Each of our party, except Milfort, was being subjected to the same treatment. Linda was taking it all in her stride. Twisting and turning she seemed to weave her way through the mob. Gary actually seemed to be enjoying himself. With his cine camera held tightly in his arms, he filmed our progress and zoomed in on the most vociferous of the beggars.

  The Canadian academic though was suffering badly. Clearly frightened, he made the mistake of giving money to some particularly persistent children. The baying mob immediately pressed forward, pinning him against a tombstone until Milfort rescued him.

White-faced and literally shaking with fear, he rushed close to us and kept both hands firmly in his pockets from then on. 

  As we battled our way towards the centre of the cemetery, most of the beggars dropped away. This gave us more opportunity to examine our surroundings in detail. We passed groups gathered around graves lit with candles, who were chanting, giving offerings and drinking the local fermented cane sugar drink, kleren. There were friendly, welcoming looks, but there were also hostile stares. Assuming an air of confidence I didn’t really feel, I pressed on. 

  Suddenly we came to a large white cross blackened with the soot of hundreds of candles that surrounded it. Scores of celebrants milled about. This was the cross of Baron Samedi and served as the focal point of the cemetery celebrations.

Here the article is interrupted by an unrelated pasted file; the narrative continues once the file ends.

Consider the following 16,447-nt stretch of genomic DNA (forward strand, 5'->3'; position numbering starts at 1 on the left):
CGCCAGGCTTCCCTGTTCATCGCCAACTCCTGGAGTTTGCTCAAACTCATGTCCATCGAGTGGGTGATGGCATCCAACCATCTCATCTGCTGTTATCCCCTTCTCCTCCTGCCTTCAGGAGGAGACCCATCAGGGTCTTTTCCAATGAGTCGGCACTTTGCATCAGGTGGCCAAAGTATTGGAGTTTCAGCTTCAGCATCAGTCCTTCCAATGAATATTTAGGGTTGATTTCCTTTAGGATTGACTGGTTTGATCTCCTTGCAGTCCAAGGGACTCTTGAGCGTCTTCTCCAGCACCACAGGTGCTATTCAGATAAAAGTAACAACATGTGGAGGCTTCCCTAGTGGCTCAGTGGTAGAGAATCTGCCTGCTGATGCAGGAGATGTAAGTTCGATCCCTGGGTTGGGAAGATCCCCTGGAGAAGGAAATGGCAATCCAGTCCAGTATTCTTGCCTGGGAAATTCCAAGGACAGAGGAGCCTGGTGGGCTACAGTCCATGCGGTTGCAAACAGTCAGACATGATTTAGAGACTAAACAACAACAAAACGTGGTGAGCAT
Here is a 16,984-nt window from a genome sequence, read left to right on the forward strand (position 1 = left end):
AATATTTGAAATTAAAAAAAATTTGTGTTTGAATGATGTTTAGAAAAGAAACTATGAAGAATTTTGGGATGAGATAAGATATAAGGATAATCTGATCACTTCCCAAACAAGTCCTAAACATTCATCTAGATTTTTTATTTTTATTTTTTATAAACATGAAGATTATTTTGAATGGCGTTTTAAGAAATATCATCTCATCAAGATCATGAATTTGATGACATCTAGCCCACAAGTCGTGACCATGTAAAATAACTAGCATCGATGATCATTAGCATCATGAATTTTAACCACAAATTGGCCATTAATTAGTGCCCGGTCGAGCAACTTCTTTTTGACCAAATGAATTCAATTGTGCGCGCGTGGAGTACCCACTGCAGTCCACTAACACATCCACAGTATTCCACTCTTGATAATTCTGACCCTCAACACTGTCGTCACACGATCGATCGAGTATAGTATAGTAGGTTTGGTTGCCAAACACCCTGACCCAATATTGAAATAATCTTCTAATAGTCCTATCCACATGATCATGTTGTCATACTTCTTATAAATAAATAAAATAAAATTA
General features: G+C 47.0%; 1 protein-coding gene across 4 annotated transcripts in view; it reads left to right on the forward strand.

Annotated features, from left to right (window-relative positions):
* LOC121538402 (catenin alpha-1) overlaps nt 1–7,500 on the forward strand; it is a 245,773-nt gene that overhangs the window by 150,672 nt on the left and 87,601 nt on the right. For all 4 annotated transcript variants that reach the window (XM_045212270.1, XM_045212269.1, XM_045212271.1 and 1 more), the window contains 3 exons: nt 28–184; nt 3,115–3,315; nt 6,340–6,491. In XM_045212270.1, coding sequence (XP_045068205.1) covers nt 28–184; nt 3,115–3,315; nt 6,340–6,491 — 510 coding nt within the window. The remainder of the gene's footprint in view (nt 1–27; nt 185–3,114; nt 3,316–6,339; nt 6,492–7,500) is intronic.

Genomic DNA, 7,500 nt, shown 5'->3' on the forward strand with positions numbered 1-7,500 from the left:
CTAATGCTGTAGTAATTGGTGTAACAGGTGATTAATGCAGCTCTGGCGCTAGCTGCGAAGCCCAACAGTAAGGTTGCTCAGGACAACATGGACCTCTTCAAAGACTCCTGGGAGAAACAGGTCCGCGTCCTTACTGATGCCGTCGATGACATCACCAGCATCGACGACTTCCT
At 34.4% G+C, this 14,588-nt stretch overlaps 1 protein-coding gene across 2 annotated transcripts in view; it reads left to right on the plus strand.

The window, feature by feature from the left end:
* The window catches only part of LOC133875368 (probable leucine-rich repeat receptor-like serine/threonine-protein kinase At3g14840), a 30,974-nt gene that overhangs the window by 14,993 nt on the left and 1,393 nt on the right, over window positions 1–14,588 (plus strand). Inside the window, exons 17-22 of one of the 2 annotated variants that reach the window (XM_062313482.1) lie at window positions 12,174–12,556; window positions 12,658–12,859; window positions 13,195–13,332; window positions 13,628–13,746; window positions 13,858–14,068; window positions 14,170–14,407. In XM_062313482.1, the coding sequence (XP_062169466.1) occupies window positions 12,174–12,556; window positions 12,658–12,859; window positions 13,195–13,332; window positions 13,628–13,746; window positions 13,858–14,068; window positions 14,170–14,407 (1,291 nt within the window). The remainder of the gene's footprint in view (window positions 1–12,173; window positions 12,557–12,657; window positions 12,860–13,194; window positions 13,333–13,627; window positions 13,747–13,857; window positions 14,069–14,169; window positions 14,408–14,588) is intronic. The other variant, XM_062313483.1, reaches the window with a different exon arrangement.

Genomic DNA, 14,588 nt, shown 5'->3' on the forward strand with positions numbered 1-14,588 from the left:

The more kleren that was consumed, the more frantic the chanting and singing became. From time to time, men would appear dressed as Baron Samedi. One gamboled through the throng, cracking jokes. He stopped right in front of me, tweaked my nose and, as I raised my hands in a reflex action, reached down and tweaked at my dick. Linda assured me that it was nothing personal, just the lewdness and humour of Gede.

  By now about an hour had passed since we had entered the cemetery. We felt that we had seen enough and that to stay longer would be to press our luck. With the assistance of two young men who had attached themselves to our party and who had protected us from the worst of the beggars, we forged a path back to the entrance. As we reached our car I gave them five dollars each. Thus ended a thoroughly unpleasant experience, one that left me exhausted from all the tension. I returned to the hotel and slept for several hours. 

to be continued...